For the latest in our series Only in New Hampshire, in which we answer listener questions about the Granite State, we looked into this question, submitted by Amanda:
What percentage of New Hampshire businesses are cooperatives?
But before we dig into the numbers, we needed a clear answer on what exactly a cooperative is.
"A cooperative is a kind of business that is accountable to the people that participate in it," says Nathan Schneider, an assistant professor at the University of Colorado Boulder. Schneider is writing a book about cooperatives set for release later this year.
"In some respects, it’s a model that actually precedes that kind of corporations we’re most used to – a corporation that’s primarily owned by its investors for the sake of investor profits."
Lots of people are familiar with the consumer model like the food co-op, insurance companies, and apartment buildings, but there are also worker co-ops. businesses owned by employees, and purchasing cooperatives like True Value or Ace Hardware.
You might be surprised by some of the businesses that are co-ops. The Associated Press, Ocean Spray…even Visa started out as a cooperative.
It’s a business model that began more than 150 years in this country, but recently, has seen a surge in popularity.
Schneider was covering protest movements, including Occupy Wall Street, when he noticed how activists were drawn to the co-op idea.
"It’s a kind of model that’s almost single-handedly enabled small businesses to survive in a market dominated by big boxes," Schneider explains.
Today, the cooperative model is having a bit of a moment. Since 2007, the mutual and cooperative model has been the fastest-growing part of the U.S. insurance market, growing 30% between 2007 and 2014, compared to the 3% growth rate experienced by the non-mutual U.S. insurance market.
This makes sense, because cooperatives have seen increased popularity, at least historically, around times of big societal change.
These days, Uber, Amazon and the gig economy are transforming how and where people work. Google and Facebook are re-writing the rules of social interaction, and privacy.
These are opportunities, Schneider thinks, for the co-operative model to thrive.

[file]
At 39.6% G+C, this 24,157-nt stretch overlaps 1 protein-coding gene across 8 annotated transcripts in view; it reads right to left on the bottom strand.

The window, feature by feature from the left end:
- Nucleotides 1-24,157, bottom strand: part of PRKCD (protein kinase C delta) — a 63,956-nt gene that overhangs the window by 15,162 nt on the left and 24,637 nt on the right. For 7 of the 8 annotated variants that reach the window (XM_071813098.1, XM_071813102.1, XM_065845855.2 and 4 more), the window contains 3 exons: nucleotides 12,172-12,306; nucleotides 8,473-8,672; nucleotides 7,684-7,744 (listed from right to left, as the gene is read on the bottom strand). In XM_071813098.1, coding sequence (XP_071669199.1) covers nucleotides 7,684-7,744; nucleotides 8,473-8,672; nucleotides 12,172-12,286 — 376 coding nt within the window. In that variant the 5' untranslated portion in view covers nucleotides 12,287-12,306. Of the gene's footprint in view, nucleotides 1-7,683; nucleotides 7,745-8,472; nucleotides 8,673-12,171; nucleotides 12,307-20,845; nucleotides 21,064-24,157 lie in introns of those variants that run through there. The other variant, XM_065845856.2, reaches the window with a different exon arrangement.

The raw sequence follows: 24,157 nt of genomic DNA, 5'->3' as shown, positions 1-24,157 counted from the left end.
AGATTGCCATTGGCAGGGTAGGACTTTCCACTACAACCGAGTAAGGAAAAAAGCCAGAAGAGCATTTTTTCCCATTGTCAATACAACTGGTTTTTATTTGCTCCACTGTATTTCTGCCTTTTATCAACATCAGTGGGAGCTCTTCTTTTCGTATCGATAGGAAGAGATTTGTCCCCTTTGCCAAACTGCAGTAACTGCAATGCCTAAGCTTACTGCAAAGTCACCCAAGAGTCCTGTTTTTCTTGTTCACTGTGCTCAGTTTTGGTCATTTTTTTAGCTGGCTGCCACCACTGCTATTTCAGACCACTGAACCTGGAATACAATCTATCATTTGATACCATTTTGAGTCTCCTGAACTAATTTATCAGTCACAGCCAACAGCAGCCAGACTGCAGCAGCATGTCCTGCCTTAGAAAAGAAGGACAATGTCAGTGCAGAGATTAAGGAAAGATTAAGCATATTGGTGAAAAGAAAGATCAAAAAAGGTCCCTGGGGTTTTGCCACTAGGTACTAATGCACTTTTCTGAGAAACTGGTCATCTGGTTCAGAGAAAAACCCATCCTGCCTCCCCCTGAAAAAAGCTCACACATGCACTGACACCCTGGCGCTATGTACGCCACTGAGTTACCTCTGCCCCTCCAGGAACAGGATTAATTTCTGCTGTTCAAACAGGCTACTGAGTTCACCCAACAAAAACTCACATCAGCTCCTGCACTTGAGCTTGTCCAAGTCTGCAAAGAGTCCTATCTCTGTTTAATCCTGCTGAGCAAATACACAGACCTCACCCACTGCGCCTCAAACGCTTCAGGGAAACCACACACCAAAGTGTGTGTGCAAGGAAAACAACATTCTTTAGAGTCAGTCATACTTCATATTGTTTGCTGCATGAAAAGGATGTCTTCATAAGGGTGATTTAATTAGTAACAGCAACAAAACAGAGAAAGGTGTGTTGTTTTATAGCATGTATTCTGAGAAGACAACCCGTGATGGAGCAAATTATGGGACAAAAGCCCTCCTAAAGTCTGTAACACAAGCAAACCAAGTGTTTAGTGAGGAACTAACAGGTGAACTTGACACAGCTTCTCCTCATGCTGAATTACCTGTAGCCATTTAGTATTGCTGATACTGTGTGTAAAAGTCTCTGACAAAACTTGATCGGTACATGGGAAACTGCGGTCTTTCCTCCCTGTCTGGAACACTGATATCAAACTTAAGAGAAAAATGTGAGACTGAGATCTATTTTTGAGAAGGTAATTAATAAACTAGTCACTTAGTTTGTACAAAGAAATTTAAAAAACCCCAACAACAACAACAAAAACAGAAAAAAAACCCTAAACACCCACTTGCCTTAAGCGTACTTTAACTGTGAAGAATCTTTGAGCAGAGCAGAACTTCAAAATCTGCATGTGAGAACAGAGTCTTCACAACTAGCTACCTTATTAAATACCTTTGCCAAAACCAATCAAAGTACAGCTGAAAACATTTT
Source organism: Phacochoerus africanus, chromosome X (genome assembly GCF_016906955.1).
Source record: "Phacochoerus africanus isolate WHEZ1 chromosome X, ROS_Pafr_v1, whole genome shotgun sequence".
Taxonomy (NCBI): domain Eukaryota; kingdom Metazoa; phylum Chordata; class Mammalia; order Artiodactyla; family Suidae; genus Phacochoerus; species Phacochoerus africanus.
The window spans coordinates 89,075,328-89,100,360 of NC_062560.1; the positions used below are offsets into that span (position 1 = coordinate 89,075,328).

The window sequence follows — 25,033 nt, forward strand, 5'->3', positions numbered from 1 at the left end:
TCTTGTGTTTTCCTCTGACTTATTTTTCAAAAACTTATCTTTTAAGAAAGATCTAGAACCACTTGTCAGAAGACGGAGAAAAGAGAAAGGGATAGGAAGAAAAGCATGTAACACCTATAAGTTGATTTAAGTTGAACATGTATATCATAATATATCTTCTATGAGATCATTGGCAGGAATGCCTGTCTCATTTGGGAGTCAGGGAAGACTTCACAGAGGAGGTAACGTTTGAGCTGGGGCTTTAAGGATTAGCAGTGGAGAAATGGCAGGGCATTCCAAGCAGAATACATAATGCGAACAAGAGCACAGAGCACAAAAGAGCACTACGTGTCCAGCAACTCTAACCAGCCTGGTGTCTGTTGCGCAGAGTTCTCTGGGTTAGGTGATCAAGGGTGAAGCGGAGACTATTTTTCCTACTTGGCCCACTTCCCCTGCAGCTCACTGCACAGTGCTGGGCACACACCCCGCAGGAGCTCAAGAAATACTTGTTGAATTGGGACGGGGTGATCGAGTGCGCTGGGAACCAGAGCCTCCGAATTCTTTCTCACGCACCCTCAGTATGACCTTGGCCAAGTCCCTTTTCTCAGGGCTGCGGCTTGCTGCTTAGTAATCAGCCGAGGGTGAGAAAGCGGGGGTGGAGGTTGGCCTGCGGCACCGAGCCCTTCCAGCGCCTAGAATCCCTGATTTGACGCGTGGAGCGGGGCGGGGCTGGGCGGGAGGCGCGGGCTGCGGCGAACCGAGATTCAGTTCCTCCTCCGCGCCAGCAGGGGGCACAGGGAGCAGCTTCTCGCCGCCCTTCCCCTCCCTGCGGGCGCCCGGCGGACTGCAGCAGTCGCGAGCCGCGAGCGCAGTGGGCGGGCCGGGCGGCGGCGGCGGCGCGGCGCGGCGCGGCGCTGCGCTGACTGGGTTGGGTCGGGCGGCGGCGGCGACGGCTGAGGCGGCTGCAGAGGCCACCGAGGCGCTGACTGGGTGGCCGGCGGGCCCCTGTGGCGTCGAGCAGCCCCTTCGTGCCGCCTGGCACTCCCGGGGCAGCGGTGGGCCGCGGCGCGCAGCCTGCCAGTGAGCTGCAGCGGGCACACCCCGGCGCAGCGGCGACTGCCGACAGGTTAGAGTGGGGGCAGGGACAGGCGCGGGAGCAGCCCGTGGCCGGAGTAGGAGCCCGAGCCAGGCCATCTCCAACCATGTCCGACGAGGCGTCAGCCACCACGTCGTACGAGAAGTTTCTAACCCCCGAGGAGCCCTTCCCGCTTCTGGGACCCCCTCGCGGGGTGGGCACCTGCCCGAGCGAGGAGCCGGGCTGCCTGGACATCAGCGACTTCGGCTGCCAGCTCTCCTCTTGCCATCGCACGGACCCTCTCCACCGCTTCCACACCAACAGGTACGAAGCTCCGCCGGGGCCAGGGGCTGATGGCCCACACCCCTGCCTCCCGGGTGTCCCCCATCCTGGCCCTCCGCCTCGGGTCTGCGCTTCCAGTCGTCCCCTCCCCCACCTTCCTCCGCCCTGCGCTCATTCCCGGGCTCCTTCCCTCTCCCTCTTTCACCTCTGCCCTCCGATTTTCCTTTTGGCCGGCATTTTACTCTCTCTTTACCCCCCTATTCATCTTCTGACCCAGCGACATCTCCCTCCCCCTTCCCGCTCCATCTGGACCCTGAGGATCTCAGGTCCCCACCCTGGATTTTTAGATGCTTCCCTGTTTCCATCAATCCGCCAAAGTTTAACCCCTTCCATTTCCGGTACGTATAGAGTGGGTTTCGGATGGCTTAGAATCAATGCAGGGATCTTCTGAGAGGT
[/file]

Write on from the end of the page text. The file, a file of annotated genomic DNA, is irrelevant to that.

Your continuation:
"And right now we have a need to start adapting some of these strategies that have been built up over time and the past and bring them into the industries that are growing fastest and are really transforming our world right now."
So, where does New Hampshire, home of "Live Free or Die," stand? The state prides itself on independence and local control, after all, which is why we found Amanda’s question so intriguing.
But, as I discovered, it's really tough to find any recent numbers on co-ops in New Hampshire.
In 2015, the University of Wisconsin Madison’s Center for Cooperatives put together a breakdown showing 280 operating cooperative businesses in New Hampshire. The majority of them were credit unions and financial institutions, but there were a number in housing, daycare, and even water management.
As far as percentages go, last year’s reporting from the Secretary of State puts the total number of small businesses at a little over 130,000. So, if there hasn't been much growth in the number co-ops in the two intervening years, just .002% of small businesses in the state are run as cooperatives.
But if there’s a takeaway from Nathan Schneider’s research, that number - and the resulting percentage - could very well grow.
Do you have a question about some quirk of New Hampshire or your own Granite State Community? Submit it here at our Only in New Hampshire project page, and we could be in touch for a future story.